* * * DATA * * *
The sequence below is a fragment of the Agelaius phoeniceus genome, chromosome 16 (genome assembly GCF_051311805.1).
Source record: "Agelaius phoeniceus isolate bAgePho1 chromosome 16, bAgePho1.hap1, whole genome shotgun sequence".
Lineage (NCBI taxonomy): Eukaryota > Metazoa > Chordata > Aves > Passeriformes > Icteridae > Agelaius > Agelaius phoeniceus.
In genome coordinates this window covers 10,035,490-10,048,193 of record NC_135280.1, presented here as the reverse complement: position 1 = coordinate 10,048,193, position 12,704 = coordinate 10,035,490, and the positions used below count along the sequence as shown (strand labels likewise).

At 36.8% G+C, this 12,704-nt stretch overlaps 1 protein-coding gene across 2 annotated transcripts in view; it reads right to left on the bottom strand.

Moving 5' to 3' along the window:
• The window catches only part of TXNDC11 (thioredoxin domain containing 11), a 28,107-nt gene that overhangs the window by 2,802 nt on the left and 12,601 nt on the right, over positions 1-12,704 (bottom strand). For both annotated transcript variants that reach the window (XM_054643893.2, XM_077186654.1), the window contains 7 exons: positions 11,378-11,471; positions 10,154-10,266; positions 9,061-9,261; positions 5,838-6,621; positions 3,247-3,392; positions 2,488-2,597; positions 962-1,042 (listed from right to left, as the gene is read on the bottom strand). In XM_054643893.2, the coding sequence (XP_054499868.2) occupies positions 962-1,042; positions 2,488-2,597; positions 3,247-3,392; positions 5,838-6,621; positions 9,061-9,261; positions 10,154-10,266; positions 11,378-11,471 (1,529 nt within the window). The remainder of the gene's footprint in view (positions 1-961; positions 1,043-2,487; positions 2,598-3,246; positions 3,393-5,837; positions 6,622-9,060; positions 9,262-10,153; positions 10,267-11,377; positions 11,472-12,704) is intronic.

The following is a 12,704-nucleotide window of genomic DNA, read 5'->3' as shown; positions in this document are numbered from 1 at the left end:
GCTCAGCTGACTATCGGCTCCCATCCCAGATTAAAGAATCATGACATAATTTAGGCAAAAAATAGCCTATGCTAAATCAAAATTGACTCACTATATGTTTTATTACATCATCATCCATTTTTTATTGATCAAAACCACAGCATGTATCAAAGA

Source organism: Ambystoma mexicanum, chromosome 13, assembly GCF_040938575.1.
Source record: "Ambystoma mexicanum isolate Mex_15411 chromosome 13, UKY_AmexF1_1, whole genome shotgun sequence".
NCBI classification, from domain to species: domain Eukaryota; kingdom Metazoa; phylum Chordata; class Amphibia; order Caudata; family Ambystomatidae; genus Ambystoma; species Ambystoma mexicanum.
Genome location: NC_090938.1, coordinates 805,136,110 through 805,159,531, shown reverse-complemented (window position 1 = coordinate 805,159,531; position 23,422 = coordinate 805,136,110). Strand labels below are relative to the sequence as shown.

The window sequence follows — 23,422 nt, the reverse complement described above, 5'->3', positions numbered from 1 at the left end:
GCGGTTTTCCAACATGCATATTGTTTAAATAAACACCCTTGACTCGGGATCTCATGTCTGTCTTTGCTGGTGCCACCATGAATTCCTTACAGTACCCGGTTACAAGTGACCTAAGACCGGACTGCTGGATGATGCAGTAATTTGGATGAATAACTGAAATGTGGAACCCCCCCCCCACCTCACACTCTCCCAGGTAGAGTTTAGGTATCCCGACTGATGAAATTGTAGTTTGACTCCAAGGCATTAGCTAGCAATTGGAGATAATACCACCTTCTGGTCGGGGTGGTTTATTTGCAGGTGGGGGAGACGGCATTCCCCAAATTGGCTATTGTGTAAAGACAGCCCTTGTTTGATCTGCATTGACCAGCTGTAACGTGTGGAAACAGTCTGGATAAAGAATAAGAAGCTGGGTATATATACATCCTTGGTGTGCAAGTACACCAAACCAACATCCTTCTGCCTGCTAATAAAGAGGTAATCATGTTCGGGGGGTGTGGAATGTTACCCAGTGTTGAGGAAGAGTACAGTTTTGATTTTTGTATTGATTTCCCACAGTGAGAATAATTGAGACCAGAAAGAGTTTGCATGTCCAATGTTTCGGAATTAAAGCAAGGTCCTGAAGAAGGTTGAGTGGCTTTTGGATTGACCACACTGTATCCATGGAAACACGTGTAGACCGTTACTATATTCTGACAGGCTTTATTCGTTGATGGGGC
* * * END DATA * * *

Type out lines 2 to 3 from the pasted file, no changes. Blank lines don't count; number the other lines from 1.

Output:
Source record: "Agelaius phoeniceus isolate bAgePho1 chromosome 16, bAgePho1.hap1, whole genome shotgun sequence".
Lineage (NCBI taxonomy): Eukaryota > Metazoa > Chordata > Aves > Passeriformes > Icteridae > Agelaius > Agelaius phoeniceus.